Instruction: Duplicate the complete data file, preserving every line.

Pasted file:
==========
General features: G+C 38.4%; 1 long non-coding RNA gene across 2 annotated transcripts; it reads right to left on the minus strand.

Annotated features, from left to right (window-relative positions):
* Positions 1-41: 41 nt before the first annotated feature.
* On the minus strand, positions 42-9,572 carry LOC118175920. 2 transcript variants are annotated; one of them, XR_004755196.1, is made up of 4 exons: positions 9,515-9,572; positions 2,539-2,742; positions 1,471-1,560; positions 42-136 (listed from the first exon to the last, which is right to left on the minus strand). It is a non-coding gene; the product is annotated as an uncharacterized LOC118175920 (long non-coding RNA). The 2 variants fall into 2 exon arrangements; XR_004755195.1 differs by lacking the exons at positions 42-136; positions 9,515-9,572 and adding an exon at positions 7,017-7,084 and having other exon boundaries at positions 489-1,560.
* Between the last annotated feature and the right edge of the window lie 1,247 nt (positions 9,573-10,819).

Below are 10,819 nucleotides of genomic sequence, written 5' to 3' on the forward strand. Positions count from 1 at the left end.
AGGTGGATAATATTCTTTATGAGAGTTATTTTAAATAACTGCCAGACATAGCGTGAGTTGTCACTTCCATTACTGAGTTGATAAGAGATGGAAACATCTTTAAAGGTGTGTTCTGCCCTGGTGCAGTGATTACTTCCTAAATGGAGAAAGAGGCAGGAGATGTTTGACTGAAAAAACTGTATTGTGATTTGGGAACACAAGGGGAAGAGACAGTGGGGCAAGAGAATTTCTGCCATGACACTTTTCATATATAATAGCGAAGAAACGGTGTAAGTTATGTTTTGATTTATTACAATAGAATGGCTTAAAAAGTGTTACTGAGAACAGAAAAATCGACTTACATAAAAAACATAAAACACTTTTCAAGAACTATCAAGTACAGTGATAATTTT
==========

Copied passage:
General features: G+C 38.4%; 1 long non-coding RNA gene across 2 annotated transcripts; it reads right to left on the minus strand.

Annotated features, from left to right (window-relative positions):
* Positions 1-41: 41 nt before the first annotated feature.
* On the minus strand, positions 42-9,572 carry LOC118175920. 2 transcript variants are annotated; one of them, XR_004755196.1, is made up of 4 exons: positions 9,515-9,572; positions 2,539-2,742; positions 1,471-1,560; positions 42-136 (listed from the first exon to the last, which is right to left on the minus strand). It is a non-coding gene; the product is annotated as an uncharacterized LOC118175920 (long non-coding RNA). The 2 variants fall into 2 exon arrangements; XR_004755195.1 differs by lacking the exons at positions 42-136; positions 9,515-9,572 and adding an exon at positions 7,017-7,084 and having other exon boundaries at positions 489-1,560.
* Between the last annotated feature and the right edge of the window lie 1,247 nt (positions 9,573-10,819).

Below are 10,819 nucleotides of genomic sequence, written 5' to 3' on the forward strand. Positions count from 1 at the left end.
AGGTGGATAATATTCTTTATGAGAGTTATTTTAAATAACTGCCAGACATAGCGTGAGTTGTCACTTCCATTACTGAGTTGATAAGAGATGGAAACATCTTTAAAGGTGTGTTCTGCCCTGGTGCAGTGATTACTTCCTAAATGGAGAAAGAGGCAGGAGATGTTTGACTGAAAAAACTGTATTGTGATTTGGGAACACAAGGGGAAGAGACAGTGGGGCAAGAGAATTTCTGCCATGACACTTTTCATATATAATAGCGAAGAAACGGTGTAAGTTATGTTTTGATTTATTACAATAGAATGGCTTAAAAAGTGTTACTGAGAACAGAAAAATCGACTTACATAAAAAACATAAAACACTTTTCAAGAACTATCAAGTACAGTGATAATTTT